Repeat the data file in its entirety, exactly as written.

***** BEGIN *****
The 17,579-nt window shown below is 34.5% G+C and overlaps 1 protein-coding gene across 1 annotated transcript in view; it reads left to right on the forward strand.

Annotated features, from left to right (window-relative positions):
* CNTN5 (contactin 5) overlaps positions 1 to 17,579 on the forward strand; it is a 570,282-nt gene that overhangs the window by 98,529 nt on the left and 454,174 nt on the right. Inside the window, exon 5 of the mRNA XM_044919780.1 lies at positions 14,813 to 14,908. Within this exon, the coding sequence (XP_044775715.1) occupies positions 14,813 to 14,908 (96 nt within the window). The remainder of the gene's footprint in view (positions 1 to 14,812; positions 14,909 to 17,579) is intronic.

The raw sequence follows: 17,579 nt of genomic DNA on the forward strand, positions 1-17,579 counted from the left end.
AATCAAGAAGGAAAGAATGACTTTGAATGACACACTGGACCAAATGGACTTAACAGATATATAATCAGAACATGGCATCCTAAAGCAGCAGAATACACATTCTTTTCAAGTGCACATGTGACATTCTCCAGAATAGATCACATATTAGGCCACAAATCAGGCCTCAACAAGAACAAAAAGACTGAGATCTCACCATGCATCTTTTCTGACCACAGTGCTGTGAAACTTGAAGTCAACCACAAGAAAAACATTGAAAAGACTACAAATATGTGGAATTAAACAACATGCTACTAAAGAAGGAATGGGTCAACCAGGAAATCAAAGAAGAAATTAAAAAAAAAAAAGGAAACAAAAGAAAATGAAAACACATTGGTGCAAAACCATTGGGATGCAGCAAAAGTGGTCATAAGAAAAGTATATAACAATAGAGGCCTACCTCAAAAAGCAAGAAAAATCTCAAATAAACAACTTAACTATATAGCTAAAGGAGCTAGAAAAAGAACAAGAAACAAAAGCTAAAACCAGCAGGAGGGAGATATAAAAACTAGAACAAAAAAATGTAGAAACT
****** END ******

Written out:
The 17,579-nt window shown below is 34.5% G+C and overlaps 1 protein-coding gene across 1 annotated transcript in view; it reads left to right on the forward strand.

Annotated features, from left to right (window-relative positions):
* CNTN5 (contactin 5) overlaps positions 1 to 17,579 on the forward strand; it is a 570,282-nt gene that overhangs the window by 98,529 nt on the left and 454,174 nt on the right. Inside the window, exon 5 of the mRNA XM_044919780.1 lies at positions 14,813 to 14,908. Within this exon, the coding sequence (XP_044775715.1) occupies positions 14,813 to 14,908 (96 nt within the window). The remainder of the gene's footprint in view (positions 1 to 14,812; positions 14,909 to 17,579) is intronic.

The raw sequence follows: 17,579 nt of genomic DNA on the forward strand, positions 1-17,579 counted from the left end.
AATCAAGAAGGAAAGAATGACTTTGAATGACACACTGGACCAAATGGACTTAACAGATATATAATCAGAACATGGCATCCTAAAGCAGCAGAATACACATTCTTTTCAAGTGCACATGTGACATTCTCCAGAATAGATCACATATTAGGCCACAAATCAGGCCTCAACAAGAACAAAAAGACTGAGATCTCACCATGCATCTTTTCTGACCACAGTGCTGTGAAACTTGAAGTCAACCACAAGAAAAACATTGAAAAGACTACAAATATGTGGAATTAAACAACATGCTACTAAAGAAGGAATGGGTCAACCAGGAAATCAAAGAAGAAATTAAAAAAAAAAAAGGAAACAAAAGAAAATGAAAACACATTGGTGCAAAACCATTGGGATGCAGCAAAAGTGGTCATAAGAAAAGTATATAACAATAGAGGCCTACCTCAAAAAGCAAGAAAAATCTCAAATAAACAACTTAACTATATAGCTAAAGGAGCTAGAAAAAGAACAAGAAACAAAAGCTAAAACCAGCAGGAGGGAGATATAAAAACTAGAACAAAAAAATGTAGAAACT